Other Income

 

The Company recorded an amount of $60 and $10,146 as other income for the year ended August 31, 2021, and 2020 respectively. This income is derived from the foreign exchange gain.

 

Net Loss and Net Loss Margin

 

The net loss for the year was $337,780, for the year ended August 31, 2021, as compared to $74,773 for the year ended August 31, 2020. The increase in net loss of $263,007 is contributed to the substantial increase in general and administrative expenses incurred. Taking into the loss for the year ended August 31, 2021, the accumulated loss for the Company has increased from $74,773, to $412,553.

 

Liquidity and Capital Resources

 

As of August 31, 2021, we had cash and cash equivalents of $1,013,147. We expect increased levels of operations going forward will result in more significant cash flows and in turn working.

 

We depend substantially on financing activities to provide us with the liquidity and capital resources we need to meet our working capital requirements and to make capital investments in connection with ongoing operations.

 

Cash Used in Operating Activities

 

For the year ended August 31, 2021, and 2020, net cash used in operating activities was $338,384 and $69,069. The cash used in operating activities was mainly for payment of general and administrative expenses.

 

Cash Provided in Financing Activities

 

For the year ended August 31, 2021, and 2020, net cash provided by financing activities was $837,300 and $583,288 respectively. The financing cash flows performance primarily reflects the issuance of IPO shares in 2021 and private placement shares in 2020.

 

Credit Facilities

 

We do not have any credit facilities or other access to bank credit.

 

Critical Accounting Policies and Estimates

 

Basis of presentation

 

The consolidated financial statements for AsiaFIN Holdings Corp. and its subsidiaries for the year ended August 31, 2021 is prepared in accordance with accounting principles generally accepted in the United States of America (“US GAAP”) and include the accounts of AsiaFIN Holdings Corp. and its wholly owned subsidiaries, AsiaFIN Holdings Corp. and AsiaFIN Holdings Limited. Intercompany accounts and transactions have been eliminated on consolidation. The Company has adopted August 31 as its fiscal year end.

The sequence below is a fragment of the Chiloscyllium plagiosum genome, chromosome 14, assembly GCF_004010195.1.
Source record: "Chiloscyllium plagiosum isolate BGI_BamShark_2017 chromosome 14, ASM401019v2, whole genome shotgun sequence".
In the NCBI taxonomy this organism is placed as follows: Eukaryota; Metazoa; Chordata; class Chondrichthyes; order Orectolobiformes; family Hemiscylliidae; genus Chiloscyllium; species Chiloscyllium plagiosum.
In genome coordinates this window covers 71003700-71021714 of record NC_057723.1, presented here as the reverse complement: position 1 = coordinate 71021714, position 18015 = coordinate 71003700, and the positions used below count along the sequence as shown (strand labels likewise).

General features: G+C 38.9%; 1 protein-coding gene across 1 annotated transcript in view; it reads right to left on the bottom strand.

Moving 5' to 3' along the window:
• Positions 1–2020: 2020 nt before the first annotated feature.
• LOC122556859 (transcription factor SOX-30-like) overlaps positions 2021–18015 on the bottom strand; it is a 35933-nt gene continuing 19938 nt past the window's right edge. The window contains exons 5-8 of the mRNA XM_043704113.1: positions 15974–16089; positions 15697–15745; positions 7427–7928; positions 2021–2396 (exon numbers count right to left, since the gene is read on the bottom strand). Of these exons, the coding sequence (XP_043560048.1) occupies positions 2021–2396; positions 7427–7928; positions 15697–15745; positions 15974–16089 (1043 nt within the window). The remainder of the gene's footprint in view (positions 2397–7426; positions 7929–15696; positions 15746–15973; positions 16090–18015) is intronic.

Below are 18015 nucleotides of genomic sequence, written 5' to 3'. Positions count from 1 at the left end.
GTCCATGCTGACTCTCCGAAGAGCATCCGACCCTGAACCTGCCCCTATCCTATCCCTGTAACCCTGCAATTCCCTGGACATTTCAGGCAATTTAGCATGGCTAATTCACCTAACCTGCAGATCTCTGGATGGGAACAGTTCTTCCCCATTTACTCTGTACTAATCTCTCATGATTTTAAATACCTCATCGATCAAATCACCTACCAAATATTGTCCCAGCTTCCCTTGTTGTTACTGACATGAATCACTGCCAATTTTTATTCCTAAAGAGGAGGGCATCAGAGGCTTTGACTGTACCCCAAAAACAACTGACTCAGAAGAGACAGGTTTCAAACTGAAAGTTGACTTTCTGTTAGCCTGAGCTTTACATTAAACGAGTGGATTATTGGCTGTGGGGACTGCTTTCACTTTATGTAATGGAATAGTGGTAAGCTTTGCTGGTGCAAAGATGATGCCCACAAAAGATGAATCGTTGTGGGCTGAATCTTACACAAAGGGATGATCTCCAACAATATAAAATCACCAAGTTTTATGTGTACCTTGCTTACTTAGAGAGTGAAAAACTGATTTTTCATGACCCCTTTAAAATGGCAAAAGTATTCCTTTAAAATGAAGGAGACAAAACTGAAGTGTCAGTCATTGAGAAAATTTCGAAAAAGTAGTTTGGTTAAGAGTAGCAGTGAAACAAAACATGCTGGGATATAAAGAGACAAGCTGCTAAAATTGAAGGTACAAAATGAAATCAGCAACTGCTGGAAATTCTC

Basis of consolidation

 

The consolidated financial statements include the accounts of the Company and its subsidiaries. All inter-company accounts and transactions have been eliminated upon consolidation.

 

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Use of estimates

 

Management uses estimates and assumptions in preparing these financial statements in accordance with US GAAP. Those estimates and assumptions affect the reported amounts of assets and liabilities, the disclosure of contingent assets and liabilities in the balance sheets, and the reported revenue and expenses during the periods reported. Actual results may differ from these estimates.

 

Cash and cash equivalents

 

Cash and cash equivalents are carried at cost and represent cash on hand, demand deposits placed with banks or other financial institutions and all highly liquid investments with an original maturity of three months or less as of the purchase date of such investments.

 

Revenue recognition

 

In accordance with Financial Accounting Standards Board (“FASB”) Accounting Standards Codification (“ASC”) Topic 606, “Revenue from Contracts with Customers”, the Company recognizes revenue from sales of goods following five steps: (1) identify the contract with a customer; (2) Identify performance obligations in the contract; (3) determine the transaction price; (4) Allocate the transaction price; and (5) recognize revenue when performance obligation are satisfied.